Ed Bedore, the board’s senior member appointed by Democratic House Speaker Michael Madigan of Chicago, suggested that the university is acting like it is “above the law.”
The procurement panel’s thinking was summed up in a letter written by its executive director, Aaron Carter, after the board’s vote. “Even the perception of such a conflict of interest can create such a level of distrust with an individual, agency or university that it becomes just as damning to the process as an actual conflict of interest,” Carter wrote.
The decision against the university represents a rare instance when the procurement board voted to recommend voiding a contract. Of the 678 potential conflicts reviewed in the past two years from agencies and universities across the state, the board has voted only three times to void contracts, a board official said. Two of them involved the university’s partnership with BLDD.
The procurement board’s decisions are only advisory, however. Last month, Bagby determined he would disregard the board’s recommendation and allow the contract to go forward. He agreed with the university’s argument that it would be too costly to change course and pay another company to get up to speed. He also said there was no evidence that anyone acted improperly.
Though they can proceed, university officials indicated Thursday they likely will wait until the procurement board discusses the issue again Tuesday.
“We will wait until we see the outcome of the meeting and any issues that may arise,” said Mike Bass, a university senior associate vice president in the office of business and financial services. Bass also said he anticipates trustees will discuss the issue at their board meeting next week.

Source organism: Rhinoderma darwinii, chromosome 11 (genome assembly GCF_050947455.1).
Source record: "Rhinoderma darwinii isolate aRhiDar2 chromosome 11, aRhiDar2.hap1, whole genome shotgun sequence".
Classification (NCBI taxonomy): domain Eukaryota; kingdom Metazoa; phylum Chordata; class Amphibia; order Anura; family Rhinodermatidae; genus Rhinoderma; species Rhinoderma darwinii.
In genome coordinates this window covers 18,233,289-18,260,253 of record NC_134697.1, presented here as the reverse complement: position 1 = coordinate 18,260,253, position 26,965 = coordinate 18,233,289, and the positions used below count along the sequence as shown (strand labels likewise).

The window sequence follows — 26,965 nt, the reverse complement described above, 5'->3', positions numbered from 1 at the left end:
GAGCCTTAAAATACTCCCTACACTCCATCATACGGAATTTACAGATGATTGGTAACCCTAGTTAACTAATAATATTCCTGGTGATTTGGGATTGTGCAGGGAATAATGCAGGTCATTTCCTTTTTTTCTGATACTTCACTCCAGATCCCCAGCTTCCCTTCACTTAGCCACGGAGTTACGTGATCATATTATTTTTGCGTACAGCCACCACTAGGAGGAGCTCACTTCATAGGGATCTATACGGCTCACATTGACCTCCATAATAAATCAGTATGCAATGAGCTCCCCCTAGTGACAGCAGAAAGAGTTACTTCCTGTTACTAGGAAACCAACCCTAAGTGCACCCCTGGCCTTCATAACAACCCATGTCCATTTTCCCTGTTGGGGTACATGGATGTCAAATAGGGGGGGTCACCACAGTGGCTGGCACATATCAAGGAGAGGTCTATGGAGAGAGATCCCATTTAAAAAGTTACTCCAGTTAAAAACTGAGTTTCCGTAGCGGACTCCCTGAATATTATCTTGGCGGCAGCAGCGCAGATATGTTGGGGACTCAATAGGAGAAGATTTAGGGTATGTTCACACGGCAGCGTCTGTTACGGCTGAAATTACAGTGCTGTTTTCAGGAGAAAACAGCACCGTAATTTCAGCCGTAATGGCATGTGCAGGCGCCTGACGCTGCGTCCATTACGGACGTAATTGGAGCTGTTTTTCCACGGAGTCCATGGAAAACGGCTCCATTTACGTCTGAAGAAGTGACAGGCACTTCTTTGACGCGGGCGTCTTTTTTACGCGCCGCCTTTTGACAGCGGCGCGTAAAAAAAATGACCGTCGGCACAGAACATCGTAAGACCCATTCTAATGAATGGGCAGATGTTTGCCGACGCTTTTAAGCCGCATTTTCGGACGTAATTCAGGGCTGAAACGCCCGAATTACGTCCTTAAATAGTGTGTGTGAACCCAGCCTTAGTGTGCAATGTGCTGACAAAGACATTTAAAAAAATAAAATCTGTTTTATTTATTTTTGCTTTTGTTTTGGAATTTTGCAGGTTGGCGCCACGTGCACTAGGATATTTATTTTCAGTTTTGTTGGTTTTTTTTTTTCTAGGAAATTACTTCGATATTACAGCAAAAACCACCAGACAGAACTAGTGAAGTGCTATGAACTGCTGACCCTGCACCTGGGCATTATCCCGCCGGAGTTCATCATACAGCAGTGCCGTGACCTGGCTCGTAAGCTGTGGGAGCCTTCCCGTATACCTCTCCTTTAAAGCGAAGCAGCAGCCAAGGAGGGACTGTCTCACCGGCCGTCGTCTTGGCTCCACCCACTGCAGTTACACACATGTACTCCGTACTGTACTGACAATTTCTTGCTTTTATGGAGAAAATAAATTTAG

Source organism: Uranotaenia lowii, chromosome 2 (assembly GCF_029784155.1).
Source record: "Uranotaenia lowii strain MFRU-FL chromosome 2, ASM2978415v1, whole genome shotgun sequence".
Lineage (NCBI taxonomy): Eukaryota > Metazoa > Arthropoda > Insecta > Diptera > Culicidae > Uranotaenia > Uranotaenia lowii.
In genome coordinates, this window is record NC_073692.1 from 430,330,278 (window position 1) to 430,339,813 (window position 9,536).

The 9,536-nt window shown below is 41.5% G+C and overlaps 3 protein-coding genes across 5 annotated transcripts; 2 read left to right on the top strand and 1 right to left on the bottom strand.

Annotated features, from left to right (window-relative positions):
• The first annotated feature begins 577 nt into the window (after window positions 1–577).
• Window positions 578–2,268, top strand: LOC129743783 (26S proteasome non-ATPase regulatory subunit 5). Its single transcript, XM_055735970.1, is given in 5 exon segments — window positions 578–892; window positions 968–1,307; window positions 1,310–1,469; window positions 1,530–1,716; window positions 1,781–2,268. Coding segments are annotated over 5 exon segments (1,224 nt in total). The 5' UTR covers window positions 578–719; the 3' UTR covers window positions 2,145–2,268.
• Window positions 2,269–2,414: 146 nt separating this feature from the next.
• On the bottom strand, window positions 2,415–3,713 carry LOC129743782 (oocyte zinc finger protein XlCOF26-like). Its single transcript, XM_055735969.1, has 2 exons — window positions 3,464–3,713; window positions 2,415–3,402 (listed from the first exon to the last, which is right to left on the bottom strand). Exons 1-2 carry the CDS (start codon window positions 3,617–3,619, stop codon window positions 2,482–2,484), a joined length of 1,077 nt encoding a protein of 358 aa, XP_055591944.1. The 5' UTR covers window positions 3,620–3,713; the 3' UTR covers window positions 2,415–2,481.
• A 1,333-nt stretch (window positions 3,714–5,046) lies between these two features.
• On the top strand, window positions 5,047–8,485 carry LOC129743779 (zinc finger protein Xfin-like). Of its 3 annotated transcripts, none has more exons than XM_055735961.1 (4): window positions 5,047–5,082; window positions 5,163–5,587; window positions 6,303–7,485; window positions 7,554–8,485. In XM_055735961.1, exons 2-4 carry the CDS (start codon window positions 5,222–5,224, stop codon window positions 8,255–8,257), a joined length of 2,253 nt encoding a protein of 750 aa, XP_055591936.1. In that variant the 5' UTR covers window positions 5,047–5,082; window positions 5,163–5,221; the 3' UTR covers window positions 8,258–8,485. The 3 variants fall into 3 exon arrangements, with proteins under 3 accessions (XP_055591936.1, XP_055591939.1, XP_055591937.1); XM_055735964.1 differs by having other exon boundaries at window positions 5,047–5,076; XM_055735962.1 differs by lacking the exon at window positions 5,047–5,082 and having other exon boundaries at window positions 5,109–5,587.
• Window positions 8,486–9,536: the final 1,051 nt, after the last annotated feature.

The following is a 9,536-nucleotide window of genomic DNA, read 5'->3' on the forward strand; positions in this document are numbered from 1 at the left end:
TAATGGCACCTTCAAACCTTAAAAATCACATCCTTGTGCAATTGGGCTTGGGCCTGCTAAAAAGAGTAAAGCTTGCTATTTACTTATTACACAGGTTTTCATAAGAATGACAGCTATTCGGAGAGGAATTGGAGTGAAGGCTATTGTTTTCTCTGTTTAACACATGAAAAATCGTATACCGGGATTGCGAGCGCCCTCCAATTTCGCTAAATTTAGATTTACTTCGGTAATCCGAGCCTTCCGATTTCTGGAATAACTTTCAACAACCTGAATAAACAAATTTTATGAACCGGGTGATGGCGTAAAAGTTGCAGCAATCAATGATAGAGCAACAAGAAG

Jill Maxey did not return a call for comment, and university officials responded to questions in writing. University officials said they thought they had procedures in place to avoid a conflict of interest, and didn’t realize they needed to send the contract to the procurement board under the state’s new rules. Both the university and BLDD had disclosed the Maxeys’ relationship as required, records show.
In addition, the university said it devised an internal “firewall” to keep Jill Maxey out of decisions involving the contract or her husband’s company.
But during a May public hearing triggered by the procurement board’s recommendation to void the contract, Jill Maxey’s supervisor acknowledged it was an informal wall, and there were “a few slips,” according to a transcript. For example, Jill Maxey was copied on emails discussing the project’s scope of work as BLDD’s proposal was pending.
While Jill Maxey said she did not participate in the selection process, she appointed her subordinate, Tony Battaglia, to the committee that did. Battaglia had his own potential conflicts: He plays in a band with BLDD employees and his brother-in-law works at the firm.
Battaglia testified that he participated in narrowing the bidders to four but then “recused” himself from working on the final scores because of the associations.
While the procurement board members plan to discuss the contract at their meeting Tuesday, Bagby said it’s time to move on. The university is aiming to complete the project by September 2013.
“You take a situation and you learn from it. Hopefully these things won’t have reoccurrence so things can be looked at early on and ahead of the game,” Bagby said. “We need to move forward.”